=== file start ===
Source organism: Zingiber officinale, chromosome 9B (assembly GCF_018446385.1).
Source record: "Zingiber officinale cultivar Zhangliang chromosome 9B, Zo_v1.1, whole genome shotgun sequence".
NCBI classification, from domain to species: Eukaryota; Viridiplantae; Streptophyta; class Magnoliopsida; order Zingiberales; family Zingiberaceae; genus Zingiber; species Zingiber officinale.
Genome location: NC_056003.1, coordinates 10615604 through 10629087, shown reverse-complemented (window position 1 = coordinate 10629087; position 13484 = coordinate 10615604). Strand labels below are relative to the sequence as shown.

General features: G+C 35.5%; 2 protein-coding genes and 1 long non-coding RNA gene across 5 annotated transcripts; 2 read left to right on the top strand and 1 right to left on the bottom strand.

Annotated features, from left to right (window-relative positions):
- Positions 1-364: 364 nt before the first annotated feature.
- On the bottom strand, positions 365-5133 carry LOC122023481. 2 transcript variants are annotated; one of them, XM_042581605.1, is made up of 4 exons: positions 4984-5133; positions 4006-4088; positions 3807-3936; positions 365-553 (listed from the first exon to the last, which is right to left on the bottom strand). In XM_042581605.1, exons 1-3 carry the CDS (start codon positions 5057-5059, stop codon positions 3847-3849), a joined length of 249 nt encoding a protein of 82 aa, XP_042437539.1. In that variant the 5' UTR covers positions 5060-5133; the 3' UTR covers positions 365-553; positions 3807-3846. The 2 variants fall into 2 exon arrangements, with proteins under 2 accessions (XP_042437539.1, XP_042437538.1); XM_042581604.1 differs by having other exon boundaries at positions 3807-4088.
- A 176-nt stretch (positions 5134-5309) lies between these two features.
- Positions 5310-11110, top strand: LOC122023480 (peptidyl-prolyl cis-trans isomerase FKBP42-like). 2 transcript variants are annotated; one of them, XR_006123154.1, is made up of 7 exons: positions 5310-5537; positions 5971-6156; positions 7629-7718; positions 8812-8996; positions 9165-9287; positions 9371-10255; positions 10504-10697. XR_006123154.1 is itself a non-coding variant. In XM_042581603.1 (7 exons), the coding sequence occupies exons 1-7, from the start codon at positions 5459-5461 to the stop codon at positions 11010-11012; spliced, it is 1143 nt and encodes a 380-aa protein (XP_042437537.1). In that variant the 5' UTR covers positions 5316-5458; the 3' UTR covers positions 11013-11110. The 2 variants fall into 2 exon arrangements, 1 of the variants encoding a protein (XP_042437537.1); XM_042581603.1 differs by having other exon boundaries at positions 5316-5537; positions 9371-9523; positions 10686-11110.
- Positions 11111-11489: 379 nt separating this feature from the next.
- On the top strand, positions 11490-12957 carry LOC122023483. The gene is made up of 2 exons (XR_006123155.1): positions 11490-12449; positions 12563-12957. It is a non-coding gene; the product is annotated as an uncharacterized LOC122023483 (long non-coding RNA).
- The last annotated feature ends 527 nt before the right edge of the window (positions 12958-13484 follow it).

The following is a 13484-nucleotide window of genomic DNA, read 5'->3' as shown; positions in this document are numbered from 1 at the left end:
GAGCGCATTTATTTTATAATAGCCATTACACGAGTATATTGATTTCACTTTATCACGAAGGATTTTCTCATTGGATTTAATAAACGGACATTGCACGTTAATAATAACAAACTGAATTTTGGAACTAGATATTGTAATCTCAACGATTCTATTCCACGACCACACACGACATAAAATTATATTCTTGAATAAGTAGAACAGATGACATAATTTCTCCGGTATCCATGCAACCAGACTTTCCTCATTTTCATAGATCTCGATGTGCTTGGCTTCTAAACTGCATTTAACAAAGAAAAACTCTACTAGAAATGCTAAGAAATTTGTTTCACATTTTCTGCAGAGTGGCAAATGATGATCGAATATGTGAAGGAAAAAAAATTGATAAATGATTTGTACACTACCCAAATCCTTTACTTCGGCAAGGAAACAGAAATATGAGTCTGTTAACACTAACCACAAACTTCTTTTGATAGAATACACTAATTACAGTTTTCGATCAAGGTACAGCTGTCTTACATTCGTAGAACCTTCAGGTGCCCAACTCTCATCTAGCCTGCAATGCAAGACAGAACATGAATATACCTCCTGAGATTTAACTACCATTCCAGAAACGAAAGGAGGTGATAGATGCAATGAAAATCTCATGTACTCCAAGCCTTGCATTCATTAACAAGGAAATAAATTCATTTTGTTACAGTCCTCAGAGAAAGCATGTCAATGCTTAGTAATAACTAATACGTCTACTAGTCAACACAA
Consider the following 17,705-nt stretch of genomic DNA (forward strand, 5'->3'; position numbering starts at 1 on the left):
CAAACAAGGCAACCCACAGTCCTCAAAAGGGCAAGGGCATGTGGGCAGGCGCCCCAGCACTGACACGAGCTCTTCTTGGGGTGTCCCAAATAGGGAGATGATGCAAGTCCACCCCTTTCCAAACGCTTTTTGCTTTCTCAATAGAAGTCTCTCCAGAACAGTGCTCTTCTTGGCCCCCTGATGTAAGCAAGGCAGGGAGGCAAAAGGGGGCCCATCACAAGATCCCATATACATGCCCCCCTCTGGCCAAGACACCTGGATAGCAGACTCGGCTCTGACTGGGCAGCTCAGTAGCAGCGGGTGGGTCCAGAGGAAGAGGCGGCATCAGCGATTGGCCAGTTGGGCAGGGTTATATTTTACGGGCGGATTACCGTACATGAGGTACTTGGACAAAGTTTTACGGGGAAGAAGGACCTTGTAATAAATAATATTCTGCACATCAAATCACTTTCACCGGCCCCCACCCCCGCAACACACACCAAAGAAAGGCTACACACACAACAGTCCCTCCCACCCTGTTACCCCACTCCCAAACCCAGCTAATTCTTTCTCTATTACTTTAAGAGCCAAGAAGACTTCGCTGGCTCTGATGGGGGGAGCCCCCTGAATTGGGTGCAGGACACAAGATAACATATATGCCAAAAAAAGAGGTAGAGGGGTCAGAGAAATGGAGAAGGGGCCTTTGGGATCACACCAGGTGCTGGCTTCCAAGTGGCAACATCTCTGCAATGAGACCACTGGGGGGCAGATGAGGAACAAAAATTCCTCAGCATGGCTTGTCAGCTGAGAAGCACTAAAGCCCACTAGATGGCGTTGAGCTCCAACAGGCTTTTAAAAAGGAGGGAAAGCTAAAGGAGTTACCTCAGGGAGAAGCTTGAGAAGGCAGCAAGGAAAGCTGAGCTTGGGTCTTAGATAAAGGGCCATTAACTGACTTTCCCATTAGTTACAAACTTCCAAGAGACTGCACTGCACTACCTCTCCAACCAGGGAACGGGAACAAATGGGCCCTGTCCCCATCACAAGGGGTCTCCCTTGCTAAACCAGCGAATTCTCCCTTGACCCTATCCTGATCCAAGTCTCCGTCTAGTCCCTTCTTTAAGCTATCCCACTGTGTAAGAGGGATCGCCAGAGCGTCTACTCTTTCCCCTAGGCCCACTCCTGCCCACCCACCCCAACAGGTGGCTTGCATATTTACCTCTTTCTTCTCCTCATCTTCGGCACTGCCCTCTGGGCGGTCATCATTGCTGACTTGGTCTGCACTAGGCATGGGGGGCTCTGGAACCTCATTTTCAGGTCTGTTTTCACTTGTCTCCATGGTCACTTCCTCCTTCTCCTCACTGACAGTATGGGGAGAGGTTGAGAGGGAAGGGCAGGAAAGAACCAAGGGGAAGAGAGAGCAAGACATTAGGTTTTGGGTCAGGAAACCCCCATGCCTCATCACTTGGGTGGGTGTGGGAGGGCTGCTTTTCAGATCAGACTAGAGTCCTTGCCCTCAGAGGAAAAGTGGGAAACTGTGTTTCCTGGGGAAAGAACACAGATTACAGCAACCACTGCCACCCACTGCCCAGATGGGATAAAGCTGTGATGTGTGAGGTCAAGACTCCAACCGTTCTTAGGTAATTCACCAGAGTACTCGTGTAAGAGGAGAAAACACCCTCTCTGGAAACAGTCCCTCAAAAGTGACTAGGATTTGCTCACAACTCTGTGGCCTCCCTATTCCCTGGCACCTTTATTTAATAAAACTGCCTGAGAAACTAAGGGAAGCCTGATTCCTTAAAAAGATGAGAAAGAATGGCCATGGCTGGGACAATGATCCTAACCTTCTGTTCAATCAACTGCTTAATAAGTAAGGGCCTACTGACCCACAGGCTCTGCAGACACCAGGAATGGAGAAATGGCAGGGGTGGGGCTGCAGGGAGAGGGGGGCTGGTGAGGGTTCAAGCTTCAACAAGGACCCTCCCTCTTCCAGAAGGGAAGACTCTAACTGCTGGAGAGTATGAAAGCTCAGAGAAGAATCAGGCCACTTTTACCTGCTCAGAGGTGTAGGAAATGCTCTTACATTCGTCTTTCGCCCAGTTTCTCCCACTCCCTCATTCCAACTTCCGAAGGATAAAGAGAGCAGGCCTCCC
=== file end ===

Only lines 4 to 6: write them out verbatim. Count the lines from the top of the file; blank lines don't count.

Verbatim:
Genome location: NC_056003.1, coordinates 10615604 through 10629087, shown reverse-complemented (window position 1 = coordinate 10629087; position 13484 = coordinate 10615604). Strand labels below are relative to the sequence as shown.

General features: G+C 35.5%; 2 protein-coding genes and 1 long non-coding RNA gene across 5 annotated transcripts; 2 read left to right on the top strand and 1 right to left on the bottom strand.

Annotated features, from left to right (window-relative positions):